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House votes to phase out lawmakers’ use of state-leased cars

October 1, 2018

HARRISBURG, Pa. (AP) — Pennsylvania state lawmakers moved closer to eliminating one of their own perks Monday by voting to end their free use of state-leased vehicles.

The House voted 140-44 on Monday for the bill that would end the benefit and phase out the use of vehicles currently being used by lawmakers.

Supporters said the existing system is wasteful and there is not enough oversight about how the cars are used, but opponents argued the change was not likely to produce savings.

Officials say the state currently leases 42 vehicles for state legislators at an annual cost of about $304,000. There are 253 seats in the General Assembly.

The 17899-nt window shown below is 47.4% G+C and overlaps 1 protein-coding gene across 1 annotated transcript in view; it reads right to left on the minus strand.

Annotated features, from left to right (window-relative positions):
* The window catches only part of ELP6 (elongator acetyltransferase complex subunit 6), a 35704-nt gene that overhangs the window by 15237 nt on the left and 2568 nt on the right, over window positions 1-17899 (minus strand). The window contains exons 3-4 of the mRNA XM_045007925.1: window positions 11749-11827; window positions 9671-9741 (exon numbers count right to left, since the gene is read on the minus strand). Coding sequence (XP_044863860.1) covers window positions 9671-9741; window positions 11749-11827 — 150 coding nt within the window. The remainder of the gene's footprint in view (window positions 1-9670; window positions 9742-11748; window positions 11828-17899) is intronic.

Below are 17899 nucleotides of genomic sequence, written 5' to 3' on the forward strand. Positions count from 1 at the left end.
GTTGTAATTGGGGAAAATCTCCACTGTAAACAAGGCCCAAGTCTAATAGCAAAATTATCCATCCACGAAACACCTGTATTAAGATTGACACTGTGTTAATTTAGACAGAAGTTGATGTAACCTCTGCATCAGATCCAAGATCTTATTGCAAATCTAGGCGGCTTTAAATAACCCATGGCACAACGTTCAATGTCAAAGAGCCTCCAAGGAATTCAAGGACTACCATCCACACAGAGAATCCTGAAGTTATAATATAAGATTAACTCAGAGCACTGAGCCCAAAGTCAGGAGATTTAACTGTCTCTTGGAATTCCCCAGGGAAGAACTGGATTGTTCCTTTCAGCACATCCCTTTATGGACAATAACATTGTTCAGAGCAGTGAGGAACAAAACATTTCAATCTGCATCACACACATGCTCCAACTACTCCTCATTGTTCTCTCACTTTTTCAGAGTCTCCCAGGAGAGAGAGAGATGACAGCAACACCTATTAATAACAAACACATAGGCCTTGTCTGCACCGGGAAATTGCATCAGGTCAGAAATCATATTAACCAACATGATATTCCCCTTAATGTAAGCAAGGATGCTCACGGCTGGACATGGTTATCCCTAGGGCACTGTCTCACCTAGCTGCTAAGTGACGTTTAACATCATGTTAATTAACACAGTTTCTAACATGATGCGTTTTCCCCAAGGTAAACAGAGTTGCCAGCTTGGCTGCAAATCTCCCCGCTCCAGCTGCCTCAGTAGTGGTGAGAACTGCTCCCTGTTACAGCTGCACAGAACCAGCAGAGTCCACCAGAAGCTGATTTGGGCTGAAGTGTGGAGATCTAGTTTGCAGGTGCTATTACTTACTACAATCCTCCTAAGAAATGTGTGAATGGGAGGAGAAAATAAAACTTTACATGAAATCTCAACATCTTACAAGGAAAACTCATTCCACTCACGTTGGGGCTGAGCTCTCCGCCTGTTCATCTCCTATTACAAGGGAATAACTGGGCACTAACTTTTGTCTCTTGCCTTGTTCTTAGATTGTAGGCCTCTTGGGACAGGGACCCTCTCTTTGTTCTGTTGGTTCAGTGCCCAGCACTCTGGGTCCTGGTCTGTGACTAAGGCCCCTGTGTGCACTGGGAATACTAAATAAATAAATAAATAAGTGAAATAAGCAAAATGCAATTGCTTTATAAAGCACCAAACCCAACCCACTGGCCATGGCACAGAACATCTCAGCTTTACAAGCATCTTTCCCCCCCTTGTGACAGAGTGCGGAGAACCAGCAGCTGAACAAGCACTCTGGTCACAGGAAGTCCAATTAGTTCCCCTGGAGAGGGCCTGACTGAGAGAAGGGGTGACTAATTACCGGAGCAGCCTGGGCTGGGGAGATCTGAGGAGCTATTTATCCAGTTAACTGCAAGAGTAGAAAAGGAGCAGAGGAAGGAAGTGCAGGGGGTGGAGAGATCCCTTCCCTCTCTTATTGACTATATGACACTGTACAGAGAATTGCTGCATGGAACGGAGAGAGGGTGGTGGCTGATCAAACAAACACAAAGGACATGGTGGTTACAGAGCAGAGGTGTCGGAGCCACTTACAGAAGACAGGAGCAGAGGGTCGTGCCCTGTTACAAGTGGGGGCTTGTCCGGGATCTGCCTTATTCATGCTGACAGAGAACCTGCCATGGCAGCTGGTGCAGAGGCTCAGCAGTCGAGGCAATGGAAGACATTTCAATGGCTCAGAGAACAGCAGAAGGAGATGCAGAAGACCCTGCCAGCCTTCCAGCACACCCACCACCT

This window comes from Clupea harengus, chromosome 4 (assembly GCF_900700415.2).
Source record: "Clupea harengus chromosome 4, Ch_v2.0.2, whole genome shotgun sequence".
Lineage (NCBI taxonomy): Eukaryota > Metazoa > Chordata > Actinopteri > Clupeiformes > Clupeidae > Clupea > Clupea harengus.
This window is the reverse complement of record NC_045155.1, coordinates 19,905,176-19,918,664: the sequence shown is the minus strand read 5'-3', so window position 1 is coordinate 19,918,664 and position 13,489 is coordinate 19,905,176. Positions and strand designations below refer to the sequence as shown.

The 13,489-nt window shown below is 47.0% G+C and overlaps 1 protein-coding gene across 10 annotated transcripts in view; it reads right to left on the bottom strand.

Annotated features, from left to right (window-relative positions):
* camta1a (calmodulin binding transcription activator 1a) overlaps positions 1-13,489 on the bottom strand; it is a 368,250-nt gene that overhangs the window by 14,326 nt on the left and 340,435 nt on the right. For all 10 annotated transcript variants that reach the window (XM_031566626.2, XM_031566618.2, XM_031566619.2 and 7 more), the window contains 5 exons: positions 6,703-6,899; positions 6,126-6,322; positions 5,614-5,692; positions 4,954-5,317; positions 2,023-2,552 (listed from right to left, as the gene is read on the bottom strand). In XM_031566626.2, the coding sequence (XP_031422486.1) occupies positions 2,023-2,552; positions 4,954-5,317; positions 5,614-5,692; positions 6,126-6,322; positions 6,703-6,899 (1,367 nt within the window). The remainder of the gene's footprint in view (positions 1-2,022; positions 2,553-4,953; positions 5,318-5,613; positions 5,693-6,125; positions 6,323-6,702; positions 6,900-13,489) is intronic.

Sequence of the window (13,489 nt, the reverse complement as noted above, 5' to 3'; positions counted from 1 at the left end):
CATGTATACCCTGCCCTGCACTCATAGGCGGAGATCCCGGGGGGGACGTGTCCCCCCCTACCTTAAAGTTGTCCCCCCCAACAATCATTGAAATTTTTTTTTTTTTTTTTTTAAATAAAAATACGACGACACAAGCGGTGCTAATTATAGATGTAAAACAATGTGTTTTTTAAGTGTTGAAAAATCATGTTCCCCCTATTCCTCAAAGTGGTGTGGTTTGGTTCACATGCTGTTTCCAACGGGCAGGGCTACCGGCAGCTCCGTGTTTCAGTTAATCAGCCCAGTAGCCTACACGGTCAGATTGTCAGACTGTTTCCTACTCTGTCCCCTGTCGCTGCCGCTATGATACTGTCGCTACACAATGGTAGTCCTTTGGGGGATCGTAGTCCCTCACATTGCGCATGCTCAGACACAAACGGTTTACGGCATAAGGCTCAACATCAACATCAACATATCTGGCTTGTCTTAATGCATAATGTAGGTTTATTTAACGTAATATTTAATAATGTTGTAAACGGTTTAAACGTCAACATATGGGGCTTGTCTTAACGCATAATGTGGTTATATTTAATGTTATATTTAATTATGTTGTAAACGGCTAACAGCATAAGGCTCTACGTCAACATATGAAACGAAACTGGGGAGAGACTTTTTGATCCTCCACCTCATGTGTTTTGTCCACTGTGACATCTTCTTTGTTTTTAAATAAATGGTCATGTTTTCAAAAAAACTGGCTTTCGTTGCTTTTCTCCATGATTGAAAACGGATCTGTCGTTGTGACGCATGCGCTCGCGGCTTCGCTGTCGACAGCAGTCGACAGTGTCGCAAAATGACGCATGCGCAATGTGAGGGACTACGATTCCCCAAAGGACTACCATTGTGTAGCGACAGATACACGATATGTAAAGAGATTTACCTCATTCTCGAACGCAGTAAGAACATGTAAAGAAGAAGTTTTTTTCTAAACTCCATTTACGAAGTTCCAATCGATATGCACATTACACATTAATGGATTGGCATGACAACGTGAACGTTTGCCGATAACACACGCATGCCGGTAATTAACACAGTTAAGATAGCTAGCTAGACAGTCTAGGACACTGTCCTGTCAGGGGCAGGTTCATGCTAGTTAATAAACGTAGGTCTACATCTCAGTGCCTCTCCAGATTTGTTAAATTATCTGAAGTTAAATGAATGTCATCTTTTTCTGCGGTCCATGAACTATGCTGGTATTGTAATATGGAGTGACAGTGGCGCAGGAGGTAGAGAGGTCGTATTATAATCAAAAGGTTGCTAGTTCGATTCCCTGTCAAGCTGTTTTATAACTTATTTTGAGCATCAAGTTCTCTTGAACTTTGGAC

House Republicans are the only one of the four caucuses that previously did away with leases among their members.

The prime sponsor, Rep. Brad Roae, R-Crawford, said a major concern is “negligent entrustment,” creating the potential for legal liability for the government.

But Rep. Matt Bradford, D-Montgomery, who does not take a car, said eliminating the vehicles may not be cost-effective for the state.

“I believe this is a bill best suited for an election campaign mailer, and not for the law of the commonwealth,” Bradford said.

For lawmakers who use a state-leased vehicle, the state also pays the portion of gasoline, insurance and other expenses that reflects how much of the vehicle use is dedicated for the legislators’ job-related activities.

The proposal goes to the state Senate for its consideration. If it passes, those who currently have state-leased cars will be allowed to keep them until they leave the chamber, turn in the car or until they are otherwise deemed ineligible.

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